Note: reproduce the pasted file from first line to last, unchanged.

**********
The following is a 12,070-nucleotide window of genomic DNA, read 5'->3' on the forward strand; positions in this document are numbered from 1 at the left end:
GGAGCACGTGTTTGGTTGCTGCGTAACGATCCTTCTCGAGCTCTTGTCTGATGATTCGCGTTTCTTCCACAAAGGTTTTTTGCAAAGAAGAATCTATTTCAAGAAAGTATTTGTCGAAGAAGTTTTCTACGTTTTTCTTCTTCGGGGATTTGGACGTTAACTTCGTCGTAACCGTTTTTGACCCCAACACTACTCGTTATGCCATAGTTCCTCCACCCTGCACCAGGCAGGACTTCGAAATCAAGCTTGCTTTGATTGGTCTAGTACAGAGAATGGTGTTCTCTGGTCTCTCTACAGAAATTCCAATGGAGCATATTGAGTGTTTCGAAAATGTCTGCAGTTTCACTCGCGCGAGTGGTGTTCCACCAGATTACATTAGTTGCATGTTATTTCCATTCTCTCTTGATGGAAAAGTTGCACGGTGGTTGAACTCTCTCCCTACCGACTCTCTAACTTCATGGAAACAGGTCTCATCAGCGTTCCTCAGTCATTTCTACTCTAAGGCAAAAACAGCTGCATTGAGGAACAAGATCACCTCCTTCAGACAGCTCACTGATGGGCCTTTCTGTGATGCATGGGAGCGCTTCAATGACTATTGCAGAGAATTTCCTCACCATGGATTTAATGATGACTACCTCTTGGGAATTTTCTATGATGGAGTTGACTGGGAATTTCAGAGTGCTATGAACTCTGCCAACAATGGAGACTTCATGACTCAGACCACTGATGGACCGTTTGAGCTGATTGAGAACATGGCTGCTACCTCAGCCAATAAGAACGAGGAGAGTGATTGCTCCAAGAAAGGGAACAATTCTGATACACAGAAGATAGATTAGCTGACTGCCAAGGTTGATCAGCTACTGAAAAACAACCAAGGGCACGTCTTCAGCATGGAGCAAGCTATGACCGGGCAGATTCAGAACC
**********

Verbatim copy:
The following is a 12,070-nucleotide window of genomic DNA, read 5'->3' on the forward strand; positions in this document are numbered from 1 at the left end:
GGAGCACGTGTTTGGTTGCTGCGTAACGATCCTTCTCGAGCTCTTGTCTGATGATTCGCGTTTCTTCCACAAAGGTTTTTTGCAAAGAAGAATCTATTTCAAGAAAGTATTTGTCGAAGAAGTTTTCTACGTTTTTCTTCTTCGGGGATTTGGACGTTAACTTCGTCGTAACCGTTTTTGACCCCAACACTACTCGTTATGCCATAGTTCCTCCACCCTGCACCAGGCAGGACTTCGAAATCAAGCTTGCTTTGATTGGTCTAGTACAGAGAATGGTGTTCTCTGGTCTCTCTACAGAAATTCCAATGGAGCATATTGAGTGTTTCGAAAATGTCTGCAGTTTCACTCGCGCGAGTGGTGTTCCACCAGATTACATTAGTTGCATGTTATTTCCATTCTCTCTTGATGGAAAAGTTGCACGGTGGTTGAACTCTCTCCCTACCGACTCTCTAACTTCATGGAAACAGGTCTCATCAGCGTTCCTCAGTCATTTCTACTCTAAGGCAAAAACAGCTGCATTGAGGAACAAGATCACCTCCTTCAGACAGCTCACTGATGGGCCTTTCTGTGATGCATGGGAGCGCTTCAATGACTATTGCAGAGAATTTCCTCACCATGGATTTAATGATGACTACCTCTTGGGAATTTTCTATGATGGAGTTGACTGGGAATTTCAGAGTGCTATGAACTCTGCCAACAATGGAGACTTCATGACTCAGACCACTGATGGACCGTTTGAGCTGATTGAGAACATGGCTGCTACCTCAGCCAATAAGAACGAGGAGAGTGATTGCTCCAAGAAAGGGAACAATTCTGATACACAGAAGATAGATTAGCTGACTGCCAAGGTTGATCAGCTACTGAAAAACAACCAAGGGCACGTCTTCAGCATGGAGCAAGCTATGACCGGGCAGATTCAGAACC